Original Article

Dexmedetomidine vs Propofol as an Adjunct to Ketamine for Electroconvulsive Therapy Anaesthesia


  • Tuğçe Yeter
  • Aybike Onur Gönen
  • Ercan Türeci

Received Date: 13.04.2021 Accepted Date: 02.06.2021 Turk J Anaesthesiol Reanim 2022;50(2):114-120


Electroconvulsive therapy is an effective non-pharmacological treatment for refractory mental illness, where a generalized seizure is induced under general anaesthesia. An ideal combination of the anaesthetic drugs should keep the patient paralyzed and unconscious for a few minutes, while allowing rapid recovery, supporting peri-procedural hemodynamic and respiratory stability, and permitting an effective treatment. We examined whether dexmedetomidine is advantageous over propofol as an adjunct to ketamine during electroconvulsive therapy.


Sixty patients were randomly assigned to receive either ketamine-propofol or ketamine-dexmedetomidine. Periprocedural hemodynamic and respiratory parameters, recovery metrics, seizure length, side effects, and cost of treatment were compared between the 2 groups.


Hemodynamic response, respiratory status, and side effect profiles in ketamine-dexmedetomidine and ketamine-propofol groups were similar. Ketamine-dexmedetomidine combination showed a slight advantage with returning to baseline mean arterial pressure levels sooner. Seizures lasted longer in ketamine-dexmedetomidine group (41.8 seconds vs 25.4 seconds, P =.001). Recovery time was similar in 2 groups (P =.292); however, time to eye opening and following orders was longer in ketamine-dexmedetomidine (P < .001 and P =.003). The cost of treatment for ketamine-dexmedetomidine was much higher than ketamine-propofol (P < .001).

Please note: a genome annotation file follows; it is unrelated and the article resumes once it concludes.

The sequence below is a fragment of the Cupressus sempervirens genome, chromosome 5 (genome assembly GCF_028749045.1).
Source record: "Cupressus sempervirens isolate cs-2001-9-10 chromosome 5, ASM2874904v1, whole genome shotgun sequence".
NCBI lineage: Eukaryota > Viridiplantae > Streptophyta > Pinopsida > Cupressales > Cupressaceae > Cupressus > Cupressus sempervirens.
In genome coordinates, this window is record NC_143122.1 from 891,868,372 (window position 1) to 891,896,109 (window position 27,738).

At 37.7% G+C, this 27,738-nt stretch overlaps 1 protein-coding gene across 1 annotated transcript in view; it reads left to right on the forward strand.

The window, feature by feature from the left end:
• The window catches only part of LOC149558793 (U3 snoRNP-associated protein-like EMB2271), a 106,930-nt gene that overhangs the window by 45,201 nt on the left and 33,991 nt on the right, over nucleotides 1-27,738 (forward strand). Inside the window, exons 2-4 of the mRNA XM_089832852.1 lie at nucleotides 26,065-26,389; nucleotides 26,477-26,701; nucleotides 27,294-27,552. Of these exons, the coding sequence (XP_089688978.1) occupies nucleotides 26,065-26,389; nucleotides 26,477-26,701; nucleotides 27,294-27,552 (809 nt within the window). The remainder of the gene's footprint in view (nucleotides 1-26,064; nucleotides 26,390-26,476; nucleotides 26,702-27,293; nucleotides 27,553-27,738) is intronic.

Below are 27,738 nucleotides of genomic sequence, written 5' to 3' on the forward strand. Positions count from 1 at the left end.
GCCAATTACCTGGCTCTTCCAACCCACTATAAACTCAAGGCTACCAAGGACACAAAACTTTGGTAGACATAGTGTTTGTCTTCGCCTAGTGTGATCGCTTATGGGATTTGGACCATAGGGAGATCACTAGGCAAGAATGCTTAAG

Ketamine-dexmedetomidine induction led to longer seizures during electroconvulsive therapy compared to ketamine-propofol. We observed slightly better hemodynamic stability with dexmedetomidine compared to propofol. Despite dexmedetomidine’s disadvantages with a longer duration of administration, possible higher cost, and minor delay in initial recovery, it should be considered as a feasible agent for electroconvulsive therapy anaesthesia.

Keywords: Dexmedetomidine, electroconvulsive therapy, ketamine, none-or anaesthesia, outpatient anaesthesia, propofol